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One Liner Review:

A very funny and enjoyable film about a parapalegic and the most unlikely of people he could choose to be his caregiver.

Brief Review:

this is a fun, lighthearted film that takes a dramatic subject and approaches it in a very unusual way. it’s the story of a paraplegic and his caretaker and the catch is that his caretaker is an african american man from the streets who doesn’t really want to be there and isn’t afraid to insult anyone or anything. that sounds like he’s an awful person with a bad attitude, but instead, it’s more like he is constantly cracking jokes, and pointing out how ridiculous things are in high class society. the guy he’s taking care of, phillipe, loves it. the result is a movie about two characters who both experience something they never have before and never thought they would. the movie’s energetic and free-spritied tone are what propel it along and keep it jovial the whole way through.


The Intouchables is a very enjoyable movie about a subject that isn’t usually reserved for comedies. the subject is a paraplegic and his caregiver. now, granted, this movie might not be considered a comedy, but it is more funny than anything else. not slapstick or anything, but just good natured scenes of characters having fun or cracking jokes. most movies that try to tell a story like this go the opposite route, getting dramatic and serious. those movies are usually the artsy Oscar films like my left foot with daniel day lewis or the diving bell and the butterfly. the intouchables is something very different.


it is clear that this will by a unique film from the very opening scene. this movie is the very definition of how to grab the audience with something catchy. the movie opens with a car chase through the streets as Driss (the caretaker) and Phillipe (the paraplegic) speed around, while being pursued by police. the two characters crack jokes and make bets against each other the whole time. first, driss bets that he can get somewhere faster than he really can. then when the police show up, driss bets that he can get them to go away, and also get a police escort to the hospital. after getting out of the car and speaking with the police, he is able to pull it off. i like the way the movie lets us hear the conversation and exactly how he did it, instead of keeping us in the car with phillipe.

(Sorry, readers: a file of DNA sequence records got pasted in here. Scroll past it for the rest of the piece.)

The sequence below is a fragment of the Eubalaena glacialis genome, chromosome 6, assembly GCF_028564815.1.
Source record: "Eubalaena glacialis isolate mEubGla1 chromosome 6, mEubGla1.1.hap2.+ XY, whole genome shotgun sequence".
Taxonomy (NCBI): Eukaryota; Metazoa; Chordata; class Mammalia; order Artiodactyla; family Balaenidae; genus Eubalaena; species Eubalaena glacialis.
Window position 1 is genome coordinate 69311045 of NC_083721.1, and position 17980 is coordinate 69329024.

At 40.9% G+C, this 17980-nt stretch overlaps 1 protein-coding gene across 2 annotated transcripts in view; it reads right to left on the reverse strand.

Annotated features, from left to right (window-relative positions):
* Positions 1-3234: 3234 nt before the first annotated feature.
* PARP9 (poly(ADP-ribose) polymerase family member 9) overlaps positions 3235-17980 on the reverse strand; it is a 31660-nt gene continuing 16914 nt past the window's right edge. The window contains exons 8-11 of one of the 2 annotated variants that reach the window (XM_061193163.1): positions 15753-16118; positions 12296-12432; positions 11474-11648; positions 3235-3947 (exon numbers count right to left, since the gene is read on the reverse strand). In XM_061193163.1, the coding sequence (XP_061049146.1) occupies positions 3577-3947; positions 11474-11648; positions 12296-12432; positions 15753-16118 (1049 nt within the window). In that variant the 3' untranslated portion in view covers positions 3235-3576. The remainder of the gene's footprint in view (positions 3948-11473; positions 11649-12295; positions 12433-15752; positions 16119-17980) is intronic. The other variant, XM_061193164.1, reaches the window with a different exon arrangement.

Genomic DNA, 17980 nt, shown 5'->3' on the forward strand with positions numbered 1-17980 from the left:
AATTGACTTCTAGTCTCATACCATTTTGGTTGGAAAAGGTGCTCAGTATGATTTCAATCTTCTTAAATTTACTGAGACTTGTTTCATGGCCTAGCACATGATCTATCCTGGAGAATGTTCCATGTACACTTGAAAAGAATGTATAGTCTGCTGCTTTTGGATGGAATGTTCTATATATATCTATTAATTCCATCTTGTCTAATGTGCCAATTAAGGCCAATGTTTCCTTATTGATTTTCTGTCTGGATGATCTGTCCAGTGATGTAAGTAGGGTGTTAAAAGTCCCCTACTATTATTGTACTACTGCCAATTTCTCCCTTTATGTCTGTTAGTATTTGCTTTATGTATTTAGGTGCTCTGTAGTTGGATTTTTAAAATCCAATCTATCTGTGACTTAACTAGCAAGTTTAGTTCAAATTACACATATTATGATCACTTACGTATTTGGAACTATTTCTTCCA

that opening car chase, which ends with the police escorting them to the hospital reveals a little bit about the characters. we learn that phillipe is a paraplegic and that he and driss have a relationship of jokes and thrills. the scene ends with the earth, wind, and fire song, “september,” and a cool opening credits sequence, and the whole thing works flawlessly. the movie ends up talking a lot about earth, wind, and fire, since it is driss’ favorite band, and at one point he even does a dance number to their music. i only wish they used the song, “let’s groove.” oh well.


that opening scene might have been gripping, but it’s the one-two punch with the next scene that really gets us involved. the second scene of the movie is the interview sequence. it takes us back to when driss first interviewed with phillipe and his assistant to become his caretaker. it starts with driss waiting outside phillipe’s office in a waiting room with many other candidates. after staying in the room for a while, driss finally gets up and cuts off the next in line, saying he can’t wait anymore. he goes in and meets with phillipe and is the exact opposite of everyone who came before, (we know because the movie showed us those previous interviews.) driss is insulting and rash. he cracks jokes, has an attitude with phillipe, and hits on the assistant. and yet, this is the most unique interview of the bunch. this guy actually has personality and humor.